(and demonstrating that there really is going to be no dearth of 2020 primary and election news about this despite this week being pretty quiet on that front):

    if you thought this might have been an understatement, let me dispel that with another update today.

    today, we have a mixture of policy-related articles and personality-related ones, and the unending stream of articles marches on even though even less has happened the past few days than in the few days before i started this thread.

    1 vote
  6. [3]
    rain1
    Link
    I think it's important to discuss the role of the media has in political influencing, in light of the mueller report. I feel like they've been gaslighting us for 2 years by stringing us along on...

    I think it's important to discuss the role of the media has in political influencing, in light of the mueller report.

    I feel like they've been gaslighting us for 2 years by stringing us along on this story that resulted in basically nothing.

    It seems possible to me that they're not on our side even though they're against trump.

    1. Diet_Coke
      Link Parent
      We haven't even seen the actual report, just the summary by William Barr. He was hired to do this. It's been two years, don't jump to conclusions just yet. You're right though, the media are not...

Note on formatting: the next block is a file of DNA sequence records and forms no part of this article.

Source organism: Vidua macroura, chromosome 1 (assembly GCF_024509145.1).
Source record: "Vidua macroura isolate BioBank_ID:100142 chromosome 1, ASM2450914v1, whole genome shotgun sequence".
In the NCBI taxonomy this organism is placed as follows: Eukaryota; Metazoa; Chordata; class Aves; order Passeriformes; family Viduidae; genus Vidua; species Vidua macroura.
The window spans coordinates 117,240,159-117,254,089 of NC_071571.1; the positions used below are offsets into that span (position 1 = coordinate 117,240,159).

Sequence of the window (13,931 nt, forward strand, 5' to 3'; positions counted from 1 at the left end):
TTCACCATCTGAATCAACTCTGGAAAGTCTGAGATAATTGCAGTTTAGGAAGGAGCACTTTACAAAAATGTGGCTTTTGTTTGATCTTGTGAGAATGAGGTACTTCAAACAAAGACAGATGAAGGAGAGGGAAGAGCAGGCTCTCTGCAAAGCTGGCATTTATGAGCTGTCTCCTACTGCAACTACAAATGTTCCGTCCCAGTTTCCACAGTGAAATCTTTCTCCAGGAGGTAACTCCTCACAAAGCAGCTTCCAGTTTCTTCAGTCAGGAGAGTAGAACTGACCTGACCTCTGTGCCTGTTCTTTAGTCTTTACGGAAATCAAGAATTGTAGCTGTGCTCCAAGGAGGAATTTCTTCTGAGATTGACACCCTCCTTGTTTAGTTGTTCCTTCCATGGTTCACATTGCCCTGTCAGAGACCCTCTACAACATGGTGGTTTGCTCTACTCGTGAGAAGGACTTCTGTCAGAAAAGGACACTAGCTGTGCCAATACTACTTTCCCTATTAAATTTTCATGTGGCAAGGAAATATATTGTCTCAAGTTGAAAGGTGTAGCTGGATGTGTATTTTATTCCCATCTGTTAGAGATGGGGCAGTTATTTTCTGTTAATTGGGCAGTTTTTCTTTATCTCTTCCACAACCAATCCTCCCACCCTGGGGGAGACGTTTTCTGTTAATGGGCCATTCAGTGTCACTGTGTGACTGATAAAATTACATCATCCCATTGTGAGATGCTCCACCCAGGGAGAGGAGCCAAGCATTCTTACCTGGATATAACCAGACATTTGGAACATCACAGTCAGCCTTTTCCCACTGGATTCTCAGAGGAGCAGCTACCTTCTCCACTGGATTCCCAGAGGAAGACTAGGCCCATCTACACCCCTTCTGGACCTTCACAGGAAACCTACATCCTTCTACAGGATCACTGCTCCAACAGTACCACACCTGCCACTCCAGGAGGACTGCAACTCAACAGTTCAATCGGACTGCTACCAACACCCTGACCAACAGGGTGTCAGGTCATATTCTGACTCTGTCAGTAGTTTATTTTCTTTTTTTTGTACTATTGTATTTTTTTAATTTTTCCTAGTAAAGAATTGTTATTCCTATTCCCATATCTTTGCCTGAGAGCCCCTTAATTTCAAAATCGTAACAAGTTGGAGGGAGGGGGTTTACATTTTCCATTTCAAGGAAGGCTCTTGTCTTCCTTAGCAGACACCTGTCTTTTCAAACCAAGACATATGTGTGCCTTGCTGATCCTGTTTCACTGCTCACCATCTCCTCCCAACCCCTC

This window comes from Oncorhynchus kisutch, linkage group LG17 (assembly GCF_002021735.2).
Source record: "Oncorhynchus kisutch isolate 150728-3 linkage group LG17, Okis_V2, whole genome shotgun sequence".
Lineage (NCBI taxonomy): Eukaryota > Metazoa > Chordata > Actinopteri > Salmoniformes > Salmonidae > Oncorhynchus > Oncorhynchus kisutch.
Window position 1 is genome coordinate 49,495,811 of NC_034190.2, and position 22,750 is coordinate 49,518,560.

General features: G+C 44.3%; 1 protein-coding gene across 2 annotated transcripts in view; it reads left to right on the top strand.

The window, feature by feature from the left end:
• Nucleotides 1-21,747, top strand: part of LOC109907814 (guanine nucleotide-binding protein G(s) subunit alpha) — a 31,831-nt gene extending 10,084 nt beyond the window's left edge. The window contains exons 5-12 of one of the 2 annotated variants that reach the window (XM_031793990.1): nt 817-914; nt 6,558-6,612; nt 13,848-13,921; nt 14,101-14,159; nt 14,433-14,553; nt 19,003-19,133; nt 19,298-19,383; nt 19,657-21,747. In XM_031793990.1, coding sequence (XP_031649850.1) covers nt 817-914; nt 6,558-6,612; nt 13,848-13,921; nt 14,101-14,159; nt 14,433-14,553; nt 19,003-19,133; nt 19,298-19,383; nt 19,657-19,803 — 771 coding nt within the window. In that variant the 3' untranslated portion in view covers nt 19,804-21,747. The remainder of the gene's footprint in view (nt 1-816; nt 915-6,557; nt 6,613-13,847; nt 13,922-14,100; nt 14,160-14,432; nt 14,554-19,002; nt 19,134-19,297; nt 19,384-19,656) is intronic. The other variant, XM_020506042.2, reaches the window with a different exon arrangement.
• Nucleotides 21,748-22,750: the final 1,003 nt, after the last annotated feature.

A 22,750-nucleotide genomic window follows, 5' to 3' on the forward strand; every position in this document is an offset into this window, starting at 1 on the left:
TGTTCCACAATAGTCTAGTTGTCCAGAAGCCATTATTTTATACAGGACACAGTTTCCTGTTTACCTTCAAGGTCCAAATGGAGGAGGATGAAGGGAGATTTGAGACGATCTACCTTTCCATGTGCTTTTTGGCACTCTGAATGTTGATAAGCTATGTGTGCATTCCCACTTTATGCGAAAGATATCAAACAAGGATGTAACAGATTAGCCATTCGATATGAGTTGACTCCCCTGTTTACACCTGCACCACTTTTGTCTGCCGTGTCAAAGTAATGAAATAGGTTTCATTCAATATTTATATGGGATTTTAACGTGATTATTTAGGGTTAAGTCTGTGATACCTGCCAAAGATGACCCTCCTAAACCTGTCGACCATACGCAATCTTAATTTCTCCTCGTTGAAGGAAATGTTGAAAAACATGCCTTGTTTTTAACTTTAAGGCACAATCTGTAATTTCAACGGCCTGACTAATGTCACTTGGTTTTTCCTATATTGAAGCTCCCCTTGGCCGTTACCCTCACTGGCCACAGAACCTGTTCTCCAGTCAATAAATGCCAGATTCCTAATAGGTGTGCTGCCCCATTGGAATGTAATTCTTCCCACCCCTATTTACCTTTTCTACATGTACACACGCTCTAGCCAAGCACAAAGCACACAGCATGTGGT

We haven't even seen the actual report, just the summary by William Barr. He was hired to do this. It's been two years, don't jump to conclusions just yet.

      You're right though, the media are not your friend. Remember the Iraq war - they will happily lie to you to secure trillions of dollars for their parent companies.

      3 votes
    2. alyaza
      Link Parent
      well, that'd be a good thing. honestly? it's not really supposed to be the place of the media to explicitly take sides and report accordingly, even if some of them (namely the big three political...

      It seems possible to me that they're not on our side even though they're against trump.

      well, that'd be a good thing. honestly? it's not really supposed to be the place of the media to explicitly take sides and report accordingly, even if some of them (namely the big three political channels) have an explicitly partisan lean. they should report the news as it is, not report it for the sake of being on "our side", whatever that side happens to be.